Crossing the halfway point in the Ivy League season, the Yale women’s lacrosse team fell to Columbia, as a weak start combined with difficulty playing clean culminated with a narrow loss.
The Elis (7–5, 2–2 Ivy) hosted Columbia on Saturday after a tough loss against No. 7 Towson last week. Yale dug itself into a hole early, falling behind by six goals entering the half. Although the team bounced back in the second period, at one point tying the score at 10, it ultimately fell to Columbia 12–10 in the final minutes of the match. The Bulldogs enter a three-way tie for fourth place in the Ivy League after this defeat, with just three games remaining.
“We just did not come out as strong as we needed to,” attacker Kayla Duperrouzel ’21 said. “Part of the excitement of such a competitive Ivy League this year is how each and every game is completely up for grabs. But that also means every second counts. We turned it around in the second half, but in tough games like this it takes a full 60 minutes to get the results we want.”
Yale has played competitively with some of the nation’s best teams, ending the first periods against No. 2 Boston College and No. 7 Towson down by one and two goals, respectively. However, it has recently allowed less-menacing opponents, such as Cornell and Columbia, to distance themselves in the opening frame.
In the Bulldogs’ last conference match against Cornell, the Big Red got off to a 6–0 start before Yale could manage a single goal, and the Elis entered halftime down 8–3. Although the Elis recovered to play a 5–5 second half, it was not enough to overcome the steep early deficit. A week later when Yale hosted Marist, the Bulldogs fell behind early again, as Marist led by as much as 8–2 late in the first half and concluded the period up 9–4. This time, the Bulldogs hit their stride just in time. They tied the match at 12 before midfielder Barrett Carlson ’20 scored to give the Elis their first lead of the game and, ultimately, a 13–12 victory. On Saturday, history repeated itself at Reese Stadium. The Bulldogs got off on the wrong foot as the Lions earned the first draw control of the match, despite attacker Izzy Nixon ’19 leading the nation in draw controls per game. Nixon would go on to win 10 draw controls for the match to bring her season total to 112, breaking the previous Ivy League record of 109.
Two Yale fouls in the opening 30 seconds of the match gave Columbia an early free position shot. The Lions missed and then tried again, forcing goalie Sydney Marks ’18 to make her first of eight saves for the day. Columbia earned the first goal of the game three minutes in and followed it up a minute later on another free position shot to lead Yale 2–0.
The Bulldogs responded with a pair of shots that hit the post and were saved by Columbia goalie Kelsey Gedin before Carlson scooped up a ground ball and converted to give Yale its first goal of the day.
For the next seven minutes, the Bulldogs and Lions played a scoreless game. The Elis struggled to play clean, giving Columbia a third and fourth free position shot. The Lions converted on the fourth opportunity, ending the goal-less stretch and pulling ahead 3–1. Columbia earned a fifth free position attempt before midfielder Olivia Markert ’21 converted on Yale’s first free position to bring the deficit back to one.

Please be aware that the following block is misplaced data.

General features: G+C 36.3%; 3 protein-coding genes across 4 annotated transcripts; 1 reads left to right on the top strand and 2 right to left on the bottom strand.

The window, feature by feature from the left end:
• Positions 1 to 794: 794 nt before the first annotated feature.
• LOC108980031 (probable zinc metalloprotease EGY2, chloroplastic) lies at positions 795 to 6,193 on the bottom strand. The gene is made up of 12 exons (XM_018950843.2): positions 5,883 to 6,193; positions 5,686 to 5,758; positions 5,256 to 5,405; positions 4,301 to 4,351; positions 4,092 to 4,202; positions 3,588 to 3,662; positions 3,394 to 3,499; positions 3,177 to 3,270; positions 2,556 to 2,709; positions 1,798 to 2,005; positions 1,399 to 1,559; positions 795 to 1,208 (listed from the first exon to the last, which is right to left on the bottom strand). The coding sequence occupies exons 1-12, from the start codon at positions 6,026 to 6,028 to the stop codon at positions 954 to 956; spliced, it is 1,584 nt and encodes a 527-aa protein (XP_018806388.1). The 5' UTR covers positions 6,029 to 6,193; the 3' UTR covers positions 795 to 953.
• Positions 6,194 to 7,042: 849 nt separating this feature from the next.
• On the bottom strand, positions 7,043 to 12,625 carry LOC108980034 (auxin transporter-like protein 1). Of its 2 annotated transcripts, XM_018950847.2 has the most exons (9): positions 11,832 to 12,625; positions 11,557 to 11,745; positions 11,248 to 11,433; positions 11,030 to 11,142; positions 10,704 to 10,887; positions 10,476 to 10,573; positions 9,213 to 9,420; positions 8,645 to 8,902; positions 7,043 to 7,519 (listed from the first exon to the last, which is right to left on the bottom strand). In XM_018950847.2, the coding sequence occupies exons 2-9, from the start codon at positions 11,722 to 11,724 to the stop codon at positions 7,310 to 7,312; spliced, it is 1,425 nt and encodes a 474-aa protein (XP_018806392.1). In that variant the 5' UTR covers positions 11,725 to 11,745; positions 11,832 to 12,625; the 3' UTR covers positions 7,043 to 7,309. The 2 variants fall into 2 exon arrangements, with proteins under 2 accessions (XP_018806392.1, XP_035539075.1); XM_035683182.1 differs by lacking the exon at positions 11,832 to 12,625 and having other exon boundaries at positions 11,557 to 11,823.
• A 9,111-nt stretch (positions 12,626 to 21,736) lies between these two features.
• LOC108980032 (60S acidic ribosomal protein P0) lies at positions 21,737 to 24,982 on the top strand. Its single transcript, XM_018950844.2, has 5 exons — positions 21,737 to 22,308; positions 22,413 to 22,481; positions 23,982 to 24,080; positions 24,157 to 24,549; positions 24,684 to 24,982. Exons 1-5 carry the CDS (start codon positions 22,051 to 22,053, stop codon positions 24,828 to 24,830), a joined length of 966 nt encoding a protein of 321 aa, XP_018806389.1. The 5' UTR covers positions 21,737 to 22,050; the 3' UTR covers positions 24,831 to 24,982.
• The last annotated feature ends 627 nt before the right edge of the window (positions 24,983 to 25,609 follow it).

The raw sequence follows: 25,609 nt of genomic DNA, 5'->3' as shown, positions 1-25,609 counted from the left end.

While the first 15 minutes of the match had been characterized by close back-and-forth play, the Lions dominated the remainder of the period. They shut the Elis out completely while notching five goals, with the last one coming nearly at the halftime buzzer, and closing out the period 8–2.
Two weeks ago, Yale was down by five goals at the half when Markert scored to begin the second period. She went on to score four more times to lead a Yale comeback attempt that saw the Bulldogs go 9–3 in the second half. On Saturday, Markert similarly opened the second half in scoring, although, it took her five minutes this time to leave the dent. After the Lions scored another, Markert returned on the player advantage and with a free position attempt, completing the hat trick. Attacker Emily Granger ’18 followed 30 seconds later, before Columbia notched another goal to make their lead 10–5.
In the remaining 18 minutes, the Elis came close to pulling off another near-unimaginable comeback. Beginning with a free position goal from attacker Addie Zinsner ’19, the Elis scored five consecutive times in six minutes. Zinsner notched a hat trick, while Granger and captain and midfielder Madeleine Gramigna ’18 each contributed a goal. Of the five tallies, three came on free positions and one while the Elis were on the player advantage.
Zinsner scored her final goal, with an assist from Carlson, to knot the score at 10 with eight minutes remaining. But a yellow card on Yale, combined with another free position attempt for the Lions, allowed Columbia to pull ahead again with four minutes left. Two minutes later, the Lions notched another insurance tally, and the game concluded with a 12–10 Yale loss.
Fouls disadvantaged both squads, but Yale gave its opponents more early opportunities to take advantage of its mistakes. In the first period, the Bulldogs fouled 20 times to the Lions’ eight. While the script flipped in the second period, as the Lions led 16–6 in second-half fouls, the Bulldogs’ corrections came too little too late to solve the Lions. Nine of the game’s 22 goals were scored on free position attempts.
The Bulldogs travel to play Princeton next week.
Angela Xiao | email@example.com